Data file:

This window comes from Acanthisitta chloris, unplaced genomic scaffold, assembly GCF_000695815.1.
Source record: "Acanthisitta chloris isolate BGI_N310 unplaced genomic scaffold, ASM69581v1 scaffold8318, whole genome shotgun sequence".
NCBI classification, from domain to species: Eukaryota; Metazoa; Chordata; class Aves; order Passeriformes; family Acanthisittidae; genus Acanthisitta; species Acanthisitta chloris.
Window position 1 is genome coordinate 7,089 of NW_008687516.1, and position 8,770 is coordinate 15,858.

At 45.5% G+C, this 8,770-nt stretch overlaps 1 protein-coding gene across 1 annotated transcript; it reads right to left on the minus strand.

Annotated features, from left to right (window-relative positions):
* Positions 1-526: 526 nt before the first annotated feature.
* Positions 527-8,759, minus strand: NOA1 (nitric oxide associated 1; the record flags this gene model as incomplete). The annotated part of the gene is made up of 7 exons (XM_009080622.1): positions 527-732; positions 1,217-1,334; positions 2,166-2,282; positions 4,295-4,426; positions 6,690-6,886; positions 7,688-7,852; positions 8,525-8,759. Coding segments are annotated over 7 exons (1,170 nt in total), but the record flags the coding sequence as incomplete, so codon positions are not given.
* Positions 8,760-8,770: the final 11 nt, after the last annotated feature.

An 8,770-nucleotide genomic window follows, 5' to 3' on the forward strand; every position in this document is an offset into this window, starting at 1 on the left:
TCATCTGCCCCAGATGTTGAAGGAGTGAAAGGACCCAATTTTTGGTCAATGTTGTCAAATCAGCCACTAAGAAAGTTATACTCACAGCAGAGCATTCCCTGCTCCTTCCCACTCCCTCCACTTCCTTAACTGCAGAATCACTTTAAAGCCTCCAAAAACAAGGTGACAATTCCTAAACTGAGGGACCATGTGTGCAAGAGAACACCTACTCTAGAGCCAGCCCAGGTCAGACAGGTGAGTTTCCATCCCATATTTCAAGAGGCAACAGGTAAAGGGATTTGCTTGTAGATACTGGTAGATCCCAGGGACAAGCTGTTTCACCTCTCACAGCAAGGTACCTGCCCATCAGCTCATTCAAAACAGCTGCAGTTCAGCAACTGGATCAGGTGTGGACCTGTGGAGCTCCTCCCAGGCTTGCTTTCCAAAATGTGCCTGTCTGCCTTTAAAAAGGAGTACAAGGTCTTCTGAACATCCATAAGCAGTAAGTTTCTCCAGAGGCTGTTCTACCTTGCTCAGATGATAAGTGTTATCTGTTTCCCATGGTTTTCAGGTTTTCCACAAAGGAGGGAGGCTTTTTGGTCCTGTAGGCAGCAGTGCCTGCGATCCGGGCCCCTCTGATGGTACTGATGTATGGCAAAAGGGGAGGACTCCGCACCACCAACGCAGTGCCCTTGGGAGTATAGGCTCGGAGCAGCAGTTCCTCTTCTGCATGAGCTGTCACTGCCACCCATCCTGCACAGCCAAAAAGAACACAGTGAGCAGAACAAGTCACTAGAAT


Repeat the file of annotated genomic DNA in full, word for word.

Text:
This window comes from Acanthisitta chloris, unplaced genomic scaffold, assembly GCF_000695815.1.
Source record: "Acanthisitta chloris isolate BGI_N310 unplaced genomic scaffold, ASM69581v1 scaffold8318, whole genome shotgun sequence".
NCBI classification, from domain to species: Eukaryota; Metazoa; Chordata; class Aves; order Passeriformes; family Acanthisittidae; genus Acanthisitta; species Acanthisitta chloris.
Window position 1 is genome coordinate 7,089 of NW_008687516.1, and position 8,770 is coordinate 15,858.

At 45.5% G+C, this 8,770-nt stretch overlaps 1 protein-coding gene across 1 annotated transcript; it reads right to left on the minus strand.

Annotated features, from left to right (window-relative positions):
* Positions 1-526: 526 nt before the first annotated feature.
* Positions 527-8,759, minus strand: NOA1 (nitric oxide associated 1; the record flags this gene model as incomplete). The annotated part of the gene is made up of 7 exons (XM_009080622.1): positions 527-732; positions 1,217-1,334; positions 2,166-2,282; positions 4,295-4,426; positions 6,690-6,886; positions 7,688-7,852; positions 8,525-8,759. Coding segments are annotated over 7 exons (1,170 nt in total), but the record flags the coding sequence as incomplete, so codon positions are not given.
* Positions 8,760-8,770: the final 11 nt, after the last annotated feature.

An 8,770-nucleotide genomic window follows, 5' to 3' on the forward strand; every position in this document is an offset into this window, starting at 1 on the left:
TCATCTGCCCCAGATGTTGAAGGAGTGAAAGGACCCAATTTTTGGTCAATGTTGTCAAATCAGCCACTAAGAAAGTTATACTCACAGCAGAGCATTCCCTGCTCCTTCCCACTCCCTCCACTTCCTTAACTGCAGAATCACTTTAAAGCCTCCAAAAACAAGGTGACAATTCCTAAACTGAGGGACCATGTGTGCAAGAGAACACCTACTCTAGAGCCAGCCCAGGTCAGACAGGTGAGTTTCCATCCCATATTTCAAGAGGCAACAGGTAAAGGGATTTGCTTGTAGATACTGGTAGATCCCAGGGACAAGCTGTTTCACCTCTCACAGCAAGGTACCTGCCCATCAGCTCATTCAAAACAGCTGCAGTTCAGCAACTGGATCAGGTGTGGACCTGTGGAGCTCCTCCCAGGCTTGCTTTCCAAAATGTGCCTGTCTGCCTTTAAAAAGGAGTACAAGGTCTTCTGAACATCCATAAGCAGTAAGTTTCTCCAGAGGCTGTTCTACCTTGCTCAGATGATAAGTGTTATCTGTTTCCCATGGTTTTCAGGTTTTCCACAAAGGAGGGAGGCTTTTTGGTCCTGTAGGCAGCAGTGCCTGCGATCCGGGCCCCTCTGATGGTACTGATGTATGGCAAAAGGGGAGGACTCCGCACCACCAACGCAGTGCCCTTGGGAGTATAGGCTCGGAGCAGCAGTTCCTCTTCTGCATGAGCTGTCACTGCCACCCATCCTGCACAGCCAAAAAGAACACAGTGAGCAGAACAAGTCACTAGAAT